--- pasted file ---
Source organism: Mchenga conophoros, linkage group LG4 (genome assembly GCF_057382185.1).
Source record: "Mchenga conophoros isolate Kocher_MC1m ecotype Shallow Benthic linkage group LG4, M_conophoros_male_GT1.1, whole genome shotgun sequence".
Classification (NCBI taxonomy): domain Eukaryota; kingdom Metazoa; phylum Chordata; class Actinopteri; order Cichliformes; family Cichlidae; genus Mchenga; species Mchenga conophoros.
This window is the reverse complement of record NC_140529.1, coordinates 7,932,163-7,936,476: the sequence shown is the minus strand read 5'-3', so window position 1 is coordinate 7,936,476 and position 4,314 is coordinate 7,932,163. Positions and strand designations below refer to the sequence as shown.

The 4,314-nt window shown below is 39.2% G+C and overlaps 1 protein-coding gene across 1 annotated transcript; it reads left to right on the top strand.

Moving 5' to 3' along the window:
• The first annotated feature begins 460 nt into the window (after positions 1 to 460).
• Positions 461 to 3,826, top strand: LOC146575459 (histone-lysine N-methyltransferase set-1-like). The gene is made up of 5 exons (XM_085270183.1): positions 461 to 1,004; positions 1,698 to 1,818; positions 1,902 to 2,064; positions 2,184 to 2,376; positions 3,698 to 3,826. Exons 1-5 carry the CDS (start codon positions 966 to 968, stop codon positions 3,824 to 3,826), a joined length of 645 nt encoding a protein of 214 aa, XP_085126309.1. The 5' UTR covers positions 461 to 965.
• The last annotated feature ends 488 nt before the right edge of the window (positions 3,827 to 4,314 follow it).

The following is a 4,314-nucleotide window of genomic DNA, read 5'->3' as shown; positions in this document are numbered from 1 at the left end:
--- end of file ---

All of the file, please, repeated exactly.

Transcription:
Source organism: Mchenga conophoros, linkage group LG4 (genome assembly GCF_057382185.1).
Source record: "Mchenga conophoros isolate Kocher_MC1m ecotype Shallow Benthic linkage group LG4, M_conophoros_male_GT1.1, whole genome shotgun sequence".
Classification (NCBI taxonomy): domain Eukaryota; kingdom Metazoa; phylum Chordata; class Actinopteri; order Cichliformes; family Cichlidae; genus Mchenga; species Mchenga conophoros.
This window is the reverse complement of record NC_140529.1, coordinates 7,932,163-7,936,476: the sequence shown is the minus strand read 5'-3', so window position 1 is coordinate 7,936,476 and position 4,314 is coordinate 7,932,163. Positions and strand designations below refer to the sequence as shown.

The 4,314-nt window shown below is 39.2% G+C and overlaps 1 protein-coding gene across 1 annotated transcript; it reads left to right on the top strand.

Moving 5' to 3' along the window:
• The first annotated feature begins 460 nt into the window (after positions 1 to 460).
• Positions 461 to 3,826, top strand: LOC146575459 (histone-lysine N-methyltransferase set-1-like). The gene is made up of 5 exons (XM_085270183.1): positions 461 to 1,004; positions 1,698 to 1,818; positions 1,902 to 2,064; positions 2,184 to 2,376; positions 3,698 to 3,826. Exons 1-5 carry the CDS (start codon positions 966 to 968, stop codon positions 3,824 to 3,826), a joined length of 645 nt encoding a protein of 214 aa, XP_085126309.1. The 5' UTR covers positions 461 to 965.
• The last annotated feature ends 488 nt before the right edge of the window (positions 3,827 to 4,314 follow it).

The following is a 4,314-nucleotide window of genomic DNA, read 5'->3' as shown; positions in this document are numbered from 1 at the left end: